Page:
Rovetch owned the Skamokawa Resort at the time, and brought Road Scholar to the area in 1998. Emlen had led wilderness adventures, but never by kayak.
"I had some intensive rescue training," he says. "I learned what works at different tides at different times of year. I learned how to read the weather."
The participants of Road Scholar consistently praise Emlen's leadership.
"Andrew just does such a great job," Mandak says. "You can sense his passion for it. It's a good thing to see."
"I feel very safe in Andrew's hands," says Jeanne Clark. Clark is a retired school librarian living northwest of San Antonio. She and her sister, Olivia Koenig, a fundraiser for the University of Illinois Urbana-Champaign, are traveling together. Like many of the participants on this excursion, the sisters heard about Road Scholar from their parents, who took 10 trips with the company. They seem to embody the lifelong learner ethos of Road Scholar. They joke that "go get the encyclopedia" was a common utterance in their parents' house whenever one of the girls had a question. While vacationing as a family, they tended toward trips centered around learning and culture.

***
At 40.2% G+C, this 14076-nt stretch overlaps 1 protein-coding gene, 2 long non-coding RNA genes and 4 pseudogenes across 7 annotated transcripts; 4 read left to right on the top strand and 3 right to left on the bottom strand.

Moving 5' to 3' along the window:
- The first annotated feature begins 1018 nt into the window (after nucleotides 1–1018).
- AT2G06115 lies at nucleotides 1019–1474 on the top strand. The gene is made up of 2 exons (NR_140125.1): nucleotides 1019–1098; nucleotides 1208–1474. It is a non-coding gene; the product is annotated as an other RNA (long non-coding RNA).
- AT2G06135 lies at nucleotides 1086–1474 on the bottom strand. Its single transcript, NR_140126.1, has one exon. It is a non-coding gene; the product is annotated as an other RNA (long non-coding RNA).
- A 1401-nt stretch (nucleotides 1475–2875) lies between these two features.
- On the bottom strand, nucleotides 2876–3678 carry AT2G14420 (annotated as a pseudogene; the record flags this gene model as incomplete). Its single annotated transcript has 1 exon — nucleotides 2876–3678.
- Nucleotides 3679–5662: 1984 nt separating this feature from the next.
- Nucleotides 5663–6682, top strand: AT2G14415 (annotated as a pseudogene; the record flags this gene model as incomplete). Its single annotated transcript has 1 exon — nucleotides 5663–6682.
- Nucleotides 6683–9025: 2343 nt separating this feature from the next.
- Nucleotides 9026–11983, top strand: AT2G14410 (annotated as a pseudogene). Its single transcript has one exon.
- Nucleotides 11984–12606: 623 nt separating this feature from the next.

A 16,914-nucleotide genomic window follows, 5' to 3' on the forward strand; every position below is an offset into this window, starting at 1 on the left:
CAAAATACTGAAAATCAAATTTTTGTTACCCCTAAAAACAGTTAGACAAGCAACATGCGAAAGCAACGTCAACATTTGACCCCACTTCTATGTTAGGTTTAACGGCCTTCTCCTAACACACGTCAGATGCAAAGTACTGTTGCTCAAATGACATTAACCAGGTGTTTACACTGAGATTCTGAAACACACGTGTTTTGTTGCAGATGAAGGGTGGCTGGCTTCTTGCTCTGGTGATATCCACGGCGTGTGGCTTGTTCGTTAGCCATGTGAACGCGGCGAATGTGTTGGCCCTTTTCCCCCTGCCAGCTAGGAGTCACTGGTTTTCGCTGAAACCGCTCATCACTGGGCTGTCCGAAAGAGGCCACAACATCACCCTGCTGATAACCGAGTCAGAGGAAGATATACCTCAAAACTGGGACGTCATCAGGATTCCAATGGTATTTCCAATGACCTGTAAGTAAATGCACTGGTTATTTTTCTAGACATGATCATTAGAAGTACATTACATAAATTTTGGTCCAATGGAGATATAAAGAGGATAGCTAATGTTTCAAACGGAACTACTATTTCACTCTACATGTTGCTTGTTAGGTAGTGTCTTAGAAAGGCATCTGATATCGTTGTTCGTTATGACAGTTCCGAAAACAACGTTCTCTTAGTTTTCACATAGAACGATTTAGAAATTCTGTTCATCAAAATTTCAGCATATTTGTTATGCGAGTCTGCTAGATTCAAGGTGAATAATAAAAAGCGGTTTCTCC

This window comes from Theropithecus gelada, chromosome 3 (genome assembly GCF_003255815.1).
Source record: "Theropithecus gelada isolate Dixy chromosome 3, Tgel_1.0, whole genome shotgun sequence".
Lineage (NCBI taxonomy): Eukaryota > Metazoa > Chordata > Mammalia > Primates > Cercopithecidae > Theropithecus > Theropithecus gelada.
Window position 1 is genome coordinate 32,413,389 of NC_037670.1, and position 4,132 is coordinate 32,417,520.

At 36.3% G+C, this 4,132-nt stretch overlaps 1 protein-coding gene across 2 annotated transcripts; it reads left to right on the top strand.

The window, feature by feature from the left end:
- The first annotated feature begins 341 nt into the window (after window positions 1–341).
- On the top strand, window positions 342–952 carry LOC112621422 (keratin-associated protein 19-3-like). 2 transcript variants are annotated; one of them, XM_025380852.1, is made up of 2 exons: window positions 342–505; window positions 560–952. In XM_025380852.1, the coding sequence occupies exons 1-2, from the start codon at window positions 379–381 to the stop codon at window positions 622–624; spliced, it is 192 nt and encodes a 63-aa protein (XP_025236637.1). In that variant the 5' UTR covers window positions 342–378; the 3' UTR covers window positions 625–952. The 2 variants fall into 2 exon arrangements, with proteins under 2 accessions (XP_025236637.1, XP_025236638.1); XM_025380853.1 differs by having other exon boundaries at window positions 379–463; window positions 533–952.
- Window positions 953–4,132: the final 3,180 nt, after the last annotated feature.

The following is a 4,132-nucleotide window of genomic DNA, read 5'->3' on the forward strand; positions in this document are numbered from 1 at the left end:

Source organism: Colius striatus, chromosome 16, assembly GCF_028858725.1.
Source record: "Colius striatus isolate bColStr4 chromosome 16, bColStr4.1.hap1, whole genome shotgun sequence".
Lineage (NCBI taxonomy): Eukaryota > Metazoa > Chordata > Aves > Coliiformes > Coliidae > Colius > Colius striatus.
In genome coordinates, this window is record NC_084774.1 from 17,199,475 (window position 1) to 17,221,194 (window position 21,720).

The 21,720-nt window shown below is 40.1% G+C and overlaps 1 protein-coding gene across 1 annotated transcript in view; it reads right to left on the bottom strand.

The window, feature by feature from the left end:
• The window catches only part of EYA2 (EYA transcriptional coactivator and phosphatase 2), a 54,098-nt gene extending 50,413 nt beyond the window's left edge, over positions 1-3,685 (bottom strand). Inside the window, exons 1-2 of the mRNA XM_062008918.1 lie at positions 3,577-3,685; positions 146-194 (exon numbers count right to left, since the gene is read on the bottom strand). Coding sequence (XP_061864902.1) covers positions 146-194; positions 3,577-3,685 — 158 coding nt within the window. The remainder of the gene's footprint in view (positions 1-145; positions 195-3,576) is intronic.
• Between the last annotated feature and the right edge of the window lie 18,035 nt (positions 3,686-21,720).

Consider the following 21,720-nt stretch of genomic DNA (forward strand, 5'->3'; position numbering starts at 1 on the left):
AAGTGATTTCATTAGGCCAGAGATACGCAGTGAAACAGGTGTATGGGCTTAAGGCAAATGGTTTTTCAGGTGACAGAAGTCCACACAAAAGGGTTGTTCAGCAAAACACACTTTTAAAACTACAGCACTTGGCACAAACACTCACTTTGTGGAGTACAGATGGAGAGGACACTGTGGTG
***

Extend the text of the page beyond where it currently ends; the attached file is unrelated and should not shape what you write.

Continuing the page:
"We never went to touristy locations," Koenig says.
The attraction of learning while vacationing is echoed by Kelly Fidei from Evanston, Illinois. She likes the combination of sports, proximity to nature, and learning.
"Like about birds," she says.
I ask her if she, like many of the other participants, is an avid birder.
"No," Fidei says sheepishly, but then adds, flashing a radiant smile, "Now I'm interested! Because I've met some people who are, and I realize there's a lot to it."
It is Fidei's first visit to the area.
"I didn't realize how big and deep the Columbia River is," she says. "We had to kayak across the wake of that huge ship, and I didn't know if I was going to go over!"